Racing royalty and His Holiness command princely sums in Monaco May auctions
The Bonhams Monaco sale coincides with the Monaco Historic Grand Prix, and this year’s consignment lived up to the storied history of Formula 1’s revered street circuit.
From 66 lots (of which 13 were unsold), the take amounted to €13,600,000, with Ayrton Senna’s first and last Monaco Grand Prix cars taking more than 40 per cent of that.
His first, the 1984 Toleman-Hart TG184, which ignited a rivalry with Alain Prost, outdid its estimate of €750,000-€1,000,000; the car that announced Senna’s arrival in Formula 1 sold for €1,610,000 after a bidding war at the Villa La Vigie.
The Brazilian ace’s final Monaco GP car, the 1993 McLaren MP4/8A in which Senna took his sixth win at the street circuit, fighting through an injury he sustained on the Friday at St Devote, headlined the auction. It finally fetched €4,197,500, with the buyer reported to be Bernie Ecclestone.
Motor Sport contacted a spokesperson for Ecclestone, but they were unable to confirm that he was indeed the winning bidder. Bonhams also declined to comment.
Fetching six figures was the 1987 Ferrari F1/87 that sold for €666,666, sporting Gerhard Berger’s no28 but, curiously, billed as an ex-Michele Alboreto challenger. A Garrett turbocharger belonging to the F1/87 sold for €1265 – less than some aftermarket Garrett road-going turbochargers cost now. And Gerhard Berger’s Ferrari F1 bag (matching the car) sold for €6325.
The Formula 3 Tecno driven by Ronnie Peterson and offered by his daughter Nina sold for €92,000 while TAG Heuer’s re-edition of the watch presented to Peterson by Jack Heuer for his 1972 German GP podium fetched €97,750. Proceeds went to the Ronnie Peterson Memorial Foundation, supporting young, emerging racing drivers in Sweden.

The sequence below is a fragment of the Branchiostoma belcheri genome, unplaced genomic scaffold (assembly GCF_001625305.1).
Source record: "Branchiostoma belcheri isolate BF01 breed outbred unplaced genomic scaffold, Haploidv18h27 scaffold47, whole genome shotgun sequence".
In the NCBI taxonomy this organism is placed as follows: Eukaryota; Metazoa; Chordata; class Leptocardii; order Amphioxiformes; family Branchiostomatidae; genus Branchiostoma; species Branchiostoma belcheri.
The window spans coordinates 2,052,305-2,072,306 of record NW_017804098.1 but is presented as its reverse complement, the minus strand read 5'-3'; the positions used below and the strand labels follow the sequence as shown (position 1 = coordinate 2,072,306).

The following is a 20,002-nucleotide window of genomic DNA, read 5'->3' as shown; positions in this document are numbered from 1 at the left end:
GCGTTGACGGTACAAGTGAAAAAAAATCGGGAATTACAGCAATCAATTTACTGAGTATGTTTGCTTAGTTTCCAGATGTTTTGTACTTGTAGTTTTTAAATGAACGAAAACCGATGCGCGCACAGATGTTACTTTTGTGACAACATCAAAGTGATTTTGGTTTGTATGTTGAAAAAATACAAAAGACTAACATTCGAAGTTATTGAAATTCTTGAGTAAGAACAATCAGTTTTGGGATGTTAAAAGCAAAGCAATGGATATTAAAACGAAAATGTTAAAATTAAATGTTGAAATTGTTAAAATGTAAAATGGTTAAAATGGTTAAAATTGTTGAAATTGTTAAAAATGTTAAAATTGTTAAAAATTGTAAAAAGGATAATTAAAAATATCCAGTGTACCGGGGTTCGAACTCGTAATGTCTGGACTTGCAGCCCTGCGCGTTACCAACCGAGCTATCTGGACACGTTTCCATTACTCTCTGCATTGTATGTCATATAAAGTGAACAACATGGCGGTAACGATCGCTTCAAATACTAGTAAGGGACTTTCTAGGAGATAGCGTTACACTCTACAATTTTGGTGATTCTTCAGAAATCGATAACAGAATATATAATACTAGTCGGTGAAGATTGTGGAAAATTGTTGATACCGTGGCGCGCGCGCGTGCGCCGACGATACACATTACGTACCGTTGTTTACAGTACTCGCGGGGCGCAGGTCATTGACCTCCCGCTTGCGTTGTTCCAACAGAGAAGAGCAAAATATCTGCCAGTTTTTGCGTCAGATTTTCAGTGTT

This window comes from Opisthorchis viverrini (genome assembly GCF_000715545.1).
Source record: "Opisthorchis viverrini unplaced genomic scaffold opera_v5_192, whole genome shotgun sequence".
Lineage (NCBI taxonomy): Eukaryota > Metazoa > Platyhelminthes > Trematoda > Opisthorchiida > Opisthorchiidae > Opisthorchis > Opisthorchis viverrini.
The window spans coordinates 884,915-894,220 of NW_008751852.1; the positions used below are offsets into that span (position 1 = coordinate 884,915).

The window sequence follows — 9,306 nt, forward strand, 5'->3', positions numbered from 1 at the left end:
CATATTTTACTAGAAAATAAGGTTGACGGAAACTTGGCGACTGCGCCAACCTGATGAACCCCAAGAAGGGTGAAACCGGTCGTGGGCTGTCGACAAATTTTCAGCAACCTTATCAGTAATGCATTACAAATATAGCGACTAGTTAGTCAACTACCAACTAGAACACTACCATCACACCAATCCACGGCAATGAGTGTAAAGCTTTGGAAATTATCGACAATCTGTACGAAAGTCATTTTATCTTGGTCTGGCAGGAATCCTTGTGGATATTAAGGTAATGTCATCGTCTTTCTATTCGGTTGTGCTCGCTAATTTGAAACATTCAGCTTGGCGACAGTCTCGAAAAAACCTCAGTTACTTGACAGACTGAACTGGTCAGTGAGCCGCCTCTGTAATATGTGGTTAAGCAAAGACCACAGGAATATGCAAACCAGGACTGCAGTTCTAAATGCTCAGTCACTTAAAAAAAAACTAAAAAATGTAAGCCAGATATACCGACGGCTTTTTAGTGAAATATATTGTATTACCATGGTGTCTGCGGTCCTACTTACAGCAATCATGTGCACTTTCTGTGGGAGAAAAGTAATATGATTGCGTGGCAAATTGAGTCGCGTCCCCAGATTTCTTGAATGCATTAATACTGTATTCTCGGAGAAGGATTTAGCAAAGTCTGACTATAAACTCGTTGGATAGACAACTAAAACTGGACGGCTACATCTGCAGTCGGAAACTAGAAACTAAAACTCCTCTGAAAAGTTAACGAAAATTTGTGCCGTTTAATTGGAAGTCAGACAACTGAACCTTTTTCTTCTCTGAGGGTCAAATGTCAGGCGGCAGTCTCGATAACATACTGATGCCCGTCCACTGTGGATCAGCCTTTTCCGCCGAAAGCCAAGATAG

Raising money for another worthy cause was the 1955 Jaguar XK140 SE Michelotti Coupé which raised a staggering €365,500 for an animal welfare charity in Ghent, Belgium. That price tag was far, far more than its pre-sale estimate of €20,000-€50,000, for a car found in a barn in Belgium in April.
Illustrious and notable as an ex-works, ex-Mike Hawthorn and Umberto Maglioli racer, the 1953 Ferrari 625 Spider is a breathtaking example of a relatively untouched sports car that was campaigned at Monza, the Targa Florio, the Dolomites Gold Cup and then in South America by Luis Mílan. But it was condemned to a barn, and had a Ford Lincoln V12 engine fitted to it before an extensive restoration. Estimates were in the region of €4,500,000-€6,500,000 but the Ferrari didn’t sell.
Among the road cars that did sell were a 1951 Delahaye 135M Convertible that fetched €310,500, a 1931 Bentley 8-Litre Tourer taking €741,666 and a 1993 Bugatti EB110 GT coupé, selling for just over €600,000.
However, more contemporary European supercars failed to sell, with a 2013 Aston Martin V12 Zagato, 2011 Porsche 997 GT3 RS and a 2002 Ferrari 575M Maranello all leaving without a new owner.
Bonhams’ European Head of Motoring Philip Kantor was more than content with the takings, calling the sale an “absolute triumph”.
“We achieved astonishing prices across the board and found new owners for some of the most historically important cars to come to public auction in Monaco in recent memory,” he commented.
At the Grimaldi Forum the following day – just a 20-minute walk, or more likely, a six-minute drive away – RM Sotheby’s Monaco auction took €23,317,290 from 58 vehicles, while 28 were left unsold.
A 2018 Lamborghini Huracán, gifted by the marque to Pope Francis, sold for €809,375. Tripling its estimate the car was signed by His Holiness, perhaps proving the power of the Papal pen. Proceeds were donated to charity.
Road cars dominated the auction, such as the €1.7million Bugatti Veyron Grand Sport Vitesse, but the racing suits of Steve McQueen (of Le Mans infamy) and Ayrton Senna (1987), which fetched €40,000 each, showed that racing royalty reigns in the principality.